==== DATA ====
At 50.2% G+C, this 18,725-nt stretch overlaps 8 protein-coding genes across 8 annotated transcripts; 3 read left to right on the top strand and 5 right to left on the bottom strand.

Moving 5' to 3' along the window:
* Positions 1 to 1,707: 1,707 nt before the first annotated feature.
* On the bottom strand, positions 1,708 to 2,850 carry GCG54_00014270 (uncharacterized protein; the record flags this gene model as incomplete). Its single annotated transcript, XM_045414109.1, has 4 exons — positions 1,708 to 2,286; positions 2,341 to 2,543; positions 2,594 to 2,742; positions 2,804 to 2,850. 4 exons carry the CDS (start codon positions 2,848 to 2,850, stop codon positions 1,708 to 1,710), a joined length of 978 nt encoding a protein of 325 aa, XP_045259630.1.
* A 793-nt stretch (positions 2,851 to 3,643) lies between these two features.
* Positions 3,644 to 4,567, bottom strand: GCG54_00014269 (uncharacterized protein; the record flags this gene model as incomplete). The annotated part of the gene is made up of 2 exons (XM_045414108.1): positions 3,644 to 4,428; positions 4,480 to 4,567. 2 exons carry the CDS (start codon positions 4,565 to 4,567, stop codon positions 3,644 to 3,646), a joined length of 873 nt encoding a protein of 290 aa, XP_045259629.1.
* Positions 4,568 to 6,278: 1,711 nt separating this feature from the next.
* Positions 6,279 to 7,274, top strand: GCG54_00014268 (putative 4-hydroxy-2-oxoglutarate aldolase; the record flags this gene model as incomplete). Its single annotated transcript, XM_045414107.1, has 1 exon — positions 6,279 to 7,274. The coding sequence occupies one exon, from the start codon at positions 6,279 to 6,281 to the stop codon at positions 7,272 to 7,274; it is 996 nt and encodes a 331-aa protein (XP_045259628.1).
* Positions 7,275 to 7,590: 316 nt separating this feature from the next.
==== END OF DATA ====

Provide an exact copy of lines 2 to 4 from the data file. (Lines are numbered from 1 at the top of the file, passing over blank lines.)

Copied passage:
Moving 5' to 3' along the window:
* Positions 1 to 1,707: 1,707 nt before the first annotated feature.
* On the bottom strand, positions 1,708 to 2,850 carry GCG54_00014270 (uncharacterized protein; the record flags this gene model as incomplete). Its single annotated transcript, XM_045414109.1, has 4 exons — positions 1,708 to 2,286; positions 2,341 to 2,543; positions 2,594 to 2,742; positions 2,804 to 2,850. 4 exons carry the CDS (start codon positions 2,848 to 2,850, stop codon positions 1,708 to 1,710), a joined length of 978 nt encoding a protein of 325 aa, XP_045259630.1.